David Cameron’s “decline or do” speech this week contained some important insight. He is arguably already the least influential British Prime Minister for 300 years – on the margins of world affairs, sneering at Europe from the restricted-view seats at the far-right of the European Parliament, and swapping the corridors of power for the green room when he appears on silly chatshows in the US.
Saving the Union is his number one priority, apparently. He first announced this earlier in the week to Scottish delegates at the Tory conference, apparently concerned that a rump UK could lose its voting rights in the United Nations, the World Trade Organisation and the European Union.
That story did not make the Today programme. And, despite printing roughly the same number of words as were contained in Gibbons’ Decline and Fall of the Roman Empire – including several hundred on Oliver Letwin’s hairstyle, the Guardian didn’t find room for it either. The Times found it of less interest than the breathless news that Boris Johnson had arrived at the conference by taxi. Cameron mentioned Scotland again on Tuesday – but weirdly his number one priority merited just a single sub-clause in a paragraph about the Olympics. The word “Scotland” did not appear once, although the word “Salmond” did.
What are we to conclude from this less-than focussed attention? Perhaps that England is in the process of turning in on itself, retreating from any attempt at global or even local influence. Bathing in a narcissistic post-Olympic glow, England has turned away from the world to look into the mirror where it is consoled by a Danny Boyle-inspired fantasy of itself.
Certainly, post-Olympic London is looking magnificent. If the streets have not actually been paved with gold, the road surfaces have definitely been covered with top-quality, glittering asphalt. New rail stations, new Tube lines, new light railways, all linking together like clockwork have cost untold billions – sums which make Scotland’s handwringing over the comparatively modest cost of a tiny tram system for Edinburgh look positively miserly.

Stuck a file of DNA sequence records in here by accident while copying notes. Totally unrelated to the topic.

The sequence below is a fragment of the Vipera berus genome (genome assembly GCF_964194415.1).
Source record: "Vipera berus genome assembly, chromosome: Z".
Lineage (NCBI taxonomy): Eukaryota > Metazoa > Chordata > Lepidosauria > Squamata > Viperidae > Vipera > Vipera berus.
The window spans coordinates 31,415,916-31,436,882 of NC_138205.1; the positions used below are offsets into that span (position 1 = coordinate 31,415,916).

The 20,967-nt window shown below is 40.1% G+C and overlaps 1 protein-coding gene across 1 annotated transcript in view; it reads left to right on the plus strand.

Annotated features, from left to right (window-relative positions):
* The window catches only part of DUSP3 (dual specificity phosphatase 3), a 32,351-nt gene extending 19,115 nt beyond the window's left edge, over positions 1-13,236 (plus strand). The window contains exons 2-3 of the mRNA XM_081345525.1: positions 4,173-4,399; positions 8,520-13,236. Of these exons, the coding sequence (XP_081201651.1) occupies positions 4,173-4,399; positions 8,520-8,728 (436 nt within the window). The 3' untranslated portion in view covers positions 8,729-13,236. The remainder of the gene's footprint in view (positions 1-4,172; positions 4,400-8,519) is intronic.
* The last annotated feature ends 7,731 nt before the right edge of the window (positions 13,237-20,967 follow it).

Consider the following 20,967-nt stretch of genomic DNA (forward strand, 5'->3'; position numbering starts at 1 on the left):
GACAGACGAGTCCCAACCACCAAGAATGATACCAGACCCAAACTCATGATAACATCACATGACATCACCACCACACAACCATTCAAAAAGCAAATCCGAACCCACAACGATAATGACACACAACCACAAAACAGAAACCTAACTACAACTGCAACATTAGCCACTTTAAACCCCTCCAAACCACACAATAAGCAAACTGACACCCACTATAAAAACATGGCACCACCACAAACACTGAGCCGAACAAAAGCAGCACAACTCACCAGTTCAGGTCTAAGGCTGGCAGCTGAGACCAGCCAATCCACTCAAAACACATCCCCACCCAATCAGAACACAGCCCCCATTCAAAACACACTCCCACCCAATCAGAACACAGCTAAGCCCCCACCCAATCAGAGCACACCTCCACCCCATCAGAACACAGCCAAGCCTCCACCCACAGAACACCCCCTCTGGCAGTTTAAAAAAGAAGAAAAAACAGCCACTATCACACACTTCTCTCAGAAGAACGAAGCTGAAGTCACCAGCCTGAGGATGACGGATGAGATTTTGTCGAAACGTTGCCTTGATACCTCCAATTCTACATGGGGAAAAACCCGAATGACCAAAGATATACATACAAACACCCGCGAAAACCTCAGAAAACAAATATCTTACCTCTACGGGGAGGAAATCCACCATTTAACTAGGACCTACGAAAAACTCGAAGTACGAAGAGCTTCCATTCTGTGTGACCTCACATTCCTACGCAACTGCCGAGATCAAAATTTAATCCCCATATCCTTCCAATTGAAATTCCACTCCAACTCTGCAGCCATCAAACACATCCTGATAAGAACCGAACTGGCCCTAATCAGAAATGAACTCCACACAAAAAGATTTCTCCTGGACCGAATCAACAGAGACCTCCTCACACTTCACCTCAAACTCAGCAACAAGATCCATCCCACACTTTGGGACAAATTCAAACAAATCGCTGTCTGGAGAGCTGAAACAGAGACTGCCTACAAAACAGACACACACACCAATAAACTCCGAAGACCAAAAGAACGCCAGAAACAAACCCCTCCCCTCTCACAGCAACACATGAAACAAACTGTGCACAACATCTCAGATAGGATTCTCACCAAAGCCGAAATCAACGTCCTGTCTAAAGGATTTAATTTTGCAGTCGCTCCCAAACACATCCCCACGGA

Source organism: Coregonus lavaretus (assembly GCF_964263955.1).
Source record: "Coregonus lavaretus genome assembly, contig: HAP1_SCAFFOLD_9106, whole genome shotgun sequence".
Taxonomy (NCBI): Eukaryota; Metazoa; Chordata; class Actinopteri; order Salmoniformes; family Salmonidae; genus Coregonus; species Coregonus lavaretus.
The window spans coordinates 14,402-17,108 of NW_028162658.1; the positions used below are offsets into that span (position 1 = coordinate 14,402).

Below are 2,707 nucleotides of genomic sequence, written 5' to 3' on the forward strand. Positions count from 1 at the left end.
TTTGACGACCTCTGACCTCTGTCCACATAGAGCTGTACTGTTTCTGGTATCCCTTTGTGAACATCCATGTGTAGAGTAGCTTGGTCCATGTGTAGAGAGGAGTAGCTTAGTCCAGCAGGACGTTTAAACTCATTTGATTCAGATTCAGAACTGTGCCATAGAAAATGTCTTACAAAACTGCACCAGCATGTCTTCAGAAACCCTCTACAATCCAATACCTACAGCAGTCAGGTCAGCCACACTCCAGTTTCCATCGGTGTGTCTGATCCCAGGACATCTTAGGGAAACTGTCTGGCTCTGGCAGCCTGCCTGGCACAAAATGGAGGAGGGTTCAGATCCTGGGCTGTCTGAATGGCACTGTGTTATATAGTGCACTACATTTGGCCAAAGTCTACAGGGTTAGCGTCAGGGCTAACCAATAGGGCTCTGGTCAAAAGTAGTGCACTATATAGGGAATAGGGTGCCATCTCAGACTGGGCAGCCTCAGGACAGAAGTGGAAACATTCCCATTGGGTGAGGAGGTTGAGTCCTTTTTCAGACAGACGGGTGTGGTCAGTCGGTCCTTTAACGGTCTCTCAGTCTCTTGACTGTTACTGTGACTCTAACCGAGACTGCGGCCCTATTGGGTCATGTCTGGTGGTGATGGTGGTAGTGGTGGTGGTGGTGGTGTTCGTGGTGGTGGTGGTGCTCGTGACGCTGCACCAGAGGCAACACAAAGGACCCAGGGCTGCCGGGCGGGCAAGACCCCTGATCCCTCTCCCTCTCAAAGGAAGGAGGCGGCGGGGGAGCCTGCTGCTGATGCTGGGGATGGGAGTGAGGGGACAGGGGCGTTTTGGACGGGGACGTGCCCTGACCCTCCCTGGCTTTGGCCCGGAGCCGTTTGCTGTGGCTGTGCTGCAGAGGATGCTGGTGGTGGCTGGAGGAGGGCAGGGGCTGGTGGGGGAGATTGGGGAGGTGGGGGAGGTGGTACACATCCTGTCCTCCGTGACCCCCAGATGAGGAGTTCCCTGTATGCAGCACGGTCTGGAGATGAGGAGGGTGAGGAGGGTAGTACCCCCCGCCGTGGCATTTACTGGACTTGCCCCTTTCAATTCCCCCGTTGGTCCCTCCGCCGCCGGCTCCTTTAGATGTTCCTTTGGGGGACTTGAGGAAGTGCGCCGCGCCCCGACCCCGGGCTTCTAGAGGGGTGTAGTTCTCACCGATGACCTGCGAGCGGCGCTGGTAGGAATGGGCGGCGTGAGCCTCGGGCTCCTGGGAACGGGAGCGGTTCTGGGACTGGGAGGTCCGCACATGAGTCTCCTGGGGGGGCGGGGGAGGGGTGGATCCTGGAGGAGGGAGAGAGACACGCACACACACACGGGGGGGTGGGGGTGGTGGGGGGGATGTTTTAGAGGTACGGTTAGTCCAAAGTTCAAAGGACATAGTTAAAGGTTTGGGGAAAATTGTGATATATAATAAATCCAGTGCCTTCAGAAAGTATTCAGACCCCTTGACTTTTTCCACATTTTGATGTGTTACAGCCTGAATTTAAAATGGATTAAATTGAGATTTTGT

Each evening this season, as the autumn sun sets over the sparkling Thames, the crowds walking across Waterloo Bridge can read the flashing neon sign on the National Theatre advertising a new play.
This House – a take on the minority Labour government of 1974-79 inspired by The Thick of It – will no doubt be popular with those who have acquired a taste for watching cursing politicians rushing around frenetically behind the scenes.
The Cottesloe Theatre has been remodelled to resemble, with uncanny accuracy, the interior of the House of Commons .
The play, set in the Whips’ office, tells the story of what it casts as the heroic efforts of Deputy Chief Whip Walter Harrison and his team to keep the minority Labour government in power.
It was a dramatic period – a pivotal moment before the advent of Thatcherism, which even now has left its mark on the political, economic and industrial landscape of Britain. But despite the fine acting, great set and lively dialogue, for a Scot the play was disappointing. Or, perhaps, illuminating.
This period of British politics was a crucial one for Scotland. It is a period that I have studied recently as I put together an anthology of the journalism of my father, Arnold Kemp, who was at that time deputy editor of The Scotsman and deeply involved in the struggle for devolution. The dramatic unfolding of the story of the first devolution bill is told in the book “Confusion to our Enemies: selected journalism of Arnold Kemp”.